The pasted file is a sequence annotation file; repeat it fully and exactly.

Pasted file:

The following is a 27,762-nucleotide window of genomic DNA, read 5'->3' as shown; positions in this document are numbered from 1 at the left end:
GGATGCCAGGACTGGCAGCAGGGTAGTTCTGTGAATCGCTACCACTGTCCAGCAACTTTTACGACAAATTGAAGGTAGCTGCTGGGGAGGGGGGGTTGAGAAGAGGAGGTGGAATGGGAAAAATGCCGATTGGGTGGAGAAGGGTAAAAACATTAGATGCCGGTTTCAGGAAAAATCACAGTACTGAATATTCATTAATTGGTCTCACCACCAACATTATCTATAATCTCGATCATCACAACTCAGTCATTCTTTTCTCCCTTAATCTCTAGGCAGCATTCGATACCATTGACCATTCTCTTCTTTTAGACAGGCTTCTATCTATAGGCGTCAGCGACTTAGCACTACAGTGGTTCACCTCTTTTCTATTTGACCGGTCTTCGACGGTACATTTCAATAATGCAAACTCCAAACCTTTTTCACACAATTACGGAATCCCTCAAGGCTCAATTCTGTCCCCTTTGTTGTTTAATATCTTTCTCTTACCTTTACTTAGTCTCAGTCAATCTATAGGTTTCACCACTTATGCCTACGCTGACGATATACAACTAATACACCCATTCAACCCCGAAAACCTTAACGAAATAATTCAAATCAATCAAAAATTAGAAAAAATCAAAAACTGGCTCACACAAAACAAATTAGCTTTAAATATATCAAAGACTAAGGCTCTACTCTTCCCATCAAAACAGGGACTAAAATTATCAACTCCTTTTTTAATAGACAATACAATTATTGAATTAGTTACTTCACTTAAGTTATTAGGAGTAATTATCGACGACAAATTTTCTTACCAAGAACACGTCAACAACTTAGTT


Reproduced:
The following is a 27,762-nucleotide window of genomic DNA, read 5'->3' as shown; positions in this document are numbered from 1 at the left end:
GGATGCCAGGACTGGCAGCAGGGTAGTTCTGTGAATCGCTACCACTGTCCAGCAACTTTTACGACAAATTGAAGGTAGCTGCTGGGGAGGGGGGGTTGAGAAGAGGAGGTGGAATGGGAAAAATGCCGATTGGGTGGAGAAGGGTAAAAACATTAGATGCCGGTTTCAGGAAAAATCACAGTACTGAATATTCATTAATTGGTCTCACCACCAACATTATCTATAATCTCGATCATCACAACTCAGTCATTCTTTTCTCCCTTAATCTCTAGGCAGCATTCGATACCATTGACCATTCTCTTCTTTTAGACAGGCTTCTATCTATAGGCGTCAGCGACTTAGCACTACAGTGGTTCACCTCTTTTCTATTTGACCGGTCTTCGACGGTACATTTCAATAATGCAAACTCCAAACCTTTTTCACACAATTACGGAATCCCTCAAGGCTCAATTCTGTCCCCTTTGTTGTTTAATATCTTTCTCTTACCTTTACTTAGTCTCAGTCAATCTATAGGTTTCACCACTTATGCCTACGCTGACGATATACAACTAATACACCCATTCAACCCCGAAAACCTTAACGAAATAATTCAAATCAATCAAAAATTAGAAAAAATCAAAAACTGGCTCACACAAAACAAATTAGCTTTAAATATATCAAAGACTAAGGCTCTACTCTTCCCATCAAAACAGGGACTAAAATTATCAACTCCTTTTTTAATAGACAATACAATTATTGAATTAGTTACTTCACTTAAGTTATTAGGAGTAATTATCGACGACAAATTTTCTTACCAAGAACACGTCAACAACTTAGTT